In the last few days, local residents have received notices from the TE School District and State Representative Warren Kampf (R-157) with opposing views on PA House Bill 1213.
What is HB 1213 and why does the school district oppose the bill and why does our state representative support it?
In summary, the PA House Bill 1213 would establish that school districts and municipalities may not appeal the assessment of property based on purchase or sale of the property.
When the HB 1213 first surfaced last year, the TE School Board passed a resolution in May 2017 opposing the proposed legislation, believing that it would restrict the District’s ability to initiate property tax assessment appeals. In its February 2, 2018 newsletter, the District restates its opposition to the bill, stating the following:
HB 1213 is harmful to Pennsylvania schools for a number of reasons:
- HB 1213 restricts a school district’s ability to initiate property tax assessment appeals.
- If commercial or residential properties are permitted to pay taxes below the market assessment, remaining taxpayers will pay higher taxes to maintain school programs.
- The bill maintains the property owner’s ability to appeal their assessment, setting up an unfair system. To date, TESD has lost property tax revenue in excess of $5 million through taxpayer-initiated appeals.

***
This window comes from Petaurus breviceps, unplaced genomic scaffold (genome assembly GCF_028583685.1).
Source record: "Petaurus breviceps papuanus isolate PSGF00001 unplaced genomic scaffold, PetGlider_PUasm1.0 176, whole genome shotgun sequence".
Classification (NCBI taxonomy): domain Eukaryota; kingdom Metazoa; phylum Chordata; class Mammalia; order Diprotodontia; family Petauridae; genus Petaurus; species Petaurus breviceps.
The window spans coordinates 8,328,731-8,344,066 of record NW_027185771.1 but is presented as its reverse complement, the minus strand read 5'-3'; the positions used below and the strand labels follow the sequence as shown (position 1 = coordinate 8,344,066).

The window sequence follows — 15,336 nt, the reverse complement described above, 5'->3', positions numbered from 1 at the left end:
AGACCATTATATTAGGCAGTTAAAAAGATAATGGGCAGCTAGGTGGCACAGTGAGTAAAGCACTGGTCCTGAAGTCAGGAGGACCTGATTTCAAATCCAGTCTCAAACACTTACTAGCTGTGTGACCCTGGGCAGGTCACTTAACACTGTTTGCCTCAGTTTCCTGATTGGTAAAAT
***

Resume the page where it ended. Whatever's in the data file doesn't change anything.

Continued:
Over the past four years, TESD has successfully appealed properties that were undervalued based on economic factors using market-based sales data and the courts have agreed. These TESD-initiated property assessment appeals have produced almost $600,000 in new property tax revenue to fund the District’s educational program. Lost revenue opportunities may lead to program cuts for students, increased fees for families, or higher taxes to property owners who already pay their fair share.
As sponsor of PA House Bill 1213, State Rep Kampf has previously stated that, “As the law now stands – without the enactment of House Bill 1213 – some of our state courts have given the 500 school districts and more than 3,000 local townships and municipalities in Pennsylvania the power to pick any single property and appeal its County assessment. As a result, they can (and do) challenge the assessment of a single property and, in the end, they raise taxes on that property owner alone. This is called spot assessment.”
Kampf challenged TESD’s latest newsletter as “misleading and plainly incomplete explanation of the bill” with his release of ‘Setting the Record Straight on House Bill 1213’ to residents yesterday, making the following points:
1/ The Pennsylvania Supreme Court this summer unanimously ruled that school districts were not allowed to target only commercial properties for spot assessing. This means that, if school districts undertake spot assessments, from now on they must do so to every type of property – including homes like yours and mine. Which home is picked is up to your school board to decide. That I know of, T/E has never spot assessed a home, but now—because they apparently have chosen to go forward with the practice—they must by law also target homes.